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Ellen Jones explores the hidden world of student gambling.

Since writing my pervious article on students’ entrapment by government loans and interest rates, I have read more and more about another rouse to which students keep falling victim: gambling.

Last week, the BBC reported claims that independent research shows that gambling amongst students is on the rise, with some racking up £10,000 worth of debt from their betting habits. Despite using our loans to fund gambling habits actually being a breach of our agreement with the Student Loans Company, research conducted in August by the agency YouthSight has revealed that four out of five students gambled in the four weeks prior to being questioned. Furthermore, one in eight undergraduates surveyed admitted that they had missed lectures or seminars due to their gambling habits.

So, when students are already strapped for cash, what is it that’s influencing such a disproportionate number of us to gamble our money away? Is it the thrill, or is it because as indebted students, a growing number of us are desperate for quick cash?

One clear motivation has to be betting companies’ hard-line targeting of the student community. As recently revealed on the Victoria Derbyshire show, one of the UK’s biggest casino brands, Grosvenor Casinos, runs a special student-only poker league and offers student discounts at their casino branches. However, whilst this has attracted considerable criticism from student-interest groups such as the NUS, which has claimed gambling companies need ‘clamping down on’, the truth remains that these kind of marketing techniques are legal, and commonplace in multiple other, potentially equally as damaging, industries.

‘One of the UK’s biggest casino brands, Grosvenor Casinos, runs a special student-only poker league and offers student discounts at their casino branches.’

Gambling, in its purest form, surely isn’t a problem. We all tried the novelty lottery ticket on our 16th birthday, and, let’s face it, none of us are strangers to a good game of odds on. In a world where our freedom of speech and movement appears to be increasingly in jeopardy, who’s to say that it’s a problem when someone gets their kicks from gambling, rather than the more socially acceptable expenditures like shopping, eating out, or going to the pub?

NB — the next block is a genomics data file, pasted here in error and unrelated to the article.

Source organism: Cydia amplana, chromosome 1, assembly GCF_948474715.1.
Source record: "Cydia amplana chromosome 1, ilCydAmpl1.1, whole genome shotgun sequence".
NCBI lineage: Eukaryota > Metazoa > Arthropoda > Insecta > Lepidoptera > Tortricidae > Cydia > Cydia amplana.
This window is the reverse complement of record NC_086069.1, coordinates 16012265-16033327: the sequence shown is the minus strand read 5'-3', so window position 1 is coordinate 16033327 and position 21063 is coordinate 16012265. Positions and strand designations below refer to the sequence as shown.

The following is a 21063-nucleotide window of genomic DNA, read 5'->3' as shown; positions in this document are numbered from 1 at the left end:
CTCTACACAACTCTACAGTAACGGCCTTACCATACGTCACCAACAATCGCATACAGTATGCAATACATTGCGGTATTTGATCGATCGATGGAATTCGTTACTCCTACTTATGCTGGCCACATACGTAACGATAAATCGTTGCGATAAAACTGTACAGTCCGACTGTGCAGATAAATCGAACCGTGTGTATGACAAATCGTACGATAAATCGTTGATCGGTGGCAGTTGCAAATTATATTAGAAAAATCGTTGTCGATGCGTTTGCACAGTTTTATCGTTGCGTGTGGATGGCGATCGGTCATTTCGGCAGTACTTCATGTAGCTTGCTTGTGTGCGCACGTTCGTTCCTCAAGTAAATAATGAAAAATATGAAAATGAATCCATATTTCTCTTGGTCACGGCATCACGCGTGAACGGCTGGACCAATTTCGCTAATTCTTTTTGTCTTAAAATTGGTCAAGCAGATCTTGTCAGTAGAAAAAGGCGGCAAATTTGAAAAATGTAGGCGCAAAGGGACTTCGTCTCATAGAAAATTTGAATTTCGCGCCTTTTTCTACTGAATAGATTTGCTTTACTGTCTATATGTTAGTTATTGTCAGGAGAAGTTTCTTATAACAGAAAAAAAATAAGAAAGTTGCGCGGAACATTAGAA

For many Bristol students who I spoke to, gambling was exactly that: a fun, social and occasional activity. Giles Moss, second year Maths student at Bristol claimed he sees no problem with the concept of gambling: ‘I don’t think there’s an issue with gambling. It’s fun time to time after a night out and for most people it’s nothing more than that’.

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Engineering student, Tom, agreed. ‘I have the occasional bet for the thrill of winning. I think for a lot of people it’s not about the money. I also think it’s not agencies’ responsibility to protect student gamblers…if a student doesn’t have enough money, they should stop themselves’.

Yet I can’t help but feel gambling is both a cause and an effect, exacerbating the existing and prevailing issues within the student community. Student gambling seems to be the current ‘hot topic’, but we should be using this to recognise and discuss the underlying problems which gambling highlights. A lack of money, an abundance of spare time, and the prevalence of ‘banterous’ peer pressure are all common student experiences which act as direct incentives to take up betting. Similarly, student loneliness, a lack of support, and the absence of loved ones’ ‘watchful eye’ appear to prevent those who get stuck in the gambling rut from escaping with ease.

‘gambling is both a cause and an effect, exacerbating the existing and prevailing issues within the student community.’

Jack, a Theology and Philosophy student, shared his experiences of watching friends get into bad gambling habits. ‘He won £2000 one day, and lost £4000 the next. The confidence boost he got from winning meant that he got more and more hooked. He’s now so far into his overdraft that he had to ban himself from playing anymore. It’s a risky game and doing it for anything more than a bit of fun can lead to serious difficulties’.

This is something that universities are becoming increasingly aware of, as gambling charity Gamcare has encouraged. ‘It’s time to open up a conversation about gambling in universities’, Trevor David, a training and development consultant at Gamcare told The Guardian. ‘University staff need to know how to spot a problem and what support to provide’.

Personally, I can’t help but remain sceptical about university staff spotting issues and providing the necessary help to prevent student gambling from becoming an issue. With so many students on campus to monitor, so few contact hours a week (…can you tell I’m a disgruntled Arts student…?) and university support still seemingly very much working on a don’t-ask-don’t-get basis, how are our lecturers supposed to spot the early signs of a gambling addiction?

Gambling represents a whole host of student problems which we need to help with, and in order to do so, discuss more. I commend universities, and the national news, for talking openly about the issue of student gambling, and how we can remove the stigmas attached to ‘going too far’ and asking for help. For now, all we can do is keep hedging our bets by remaining hopeful of sensible betting and improved support for those in need.


Are you a student gambler? Comment, or contact Epigram via Facebook or Twitter.

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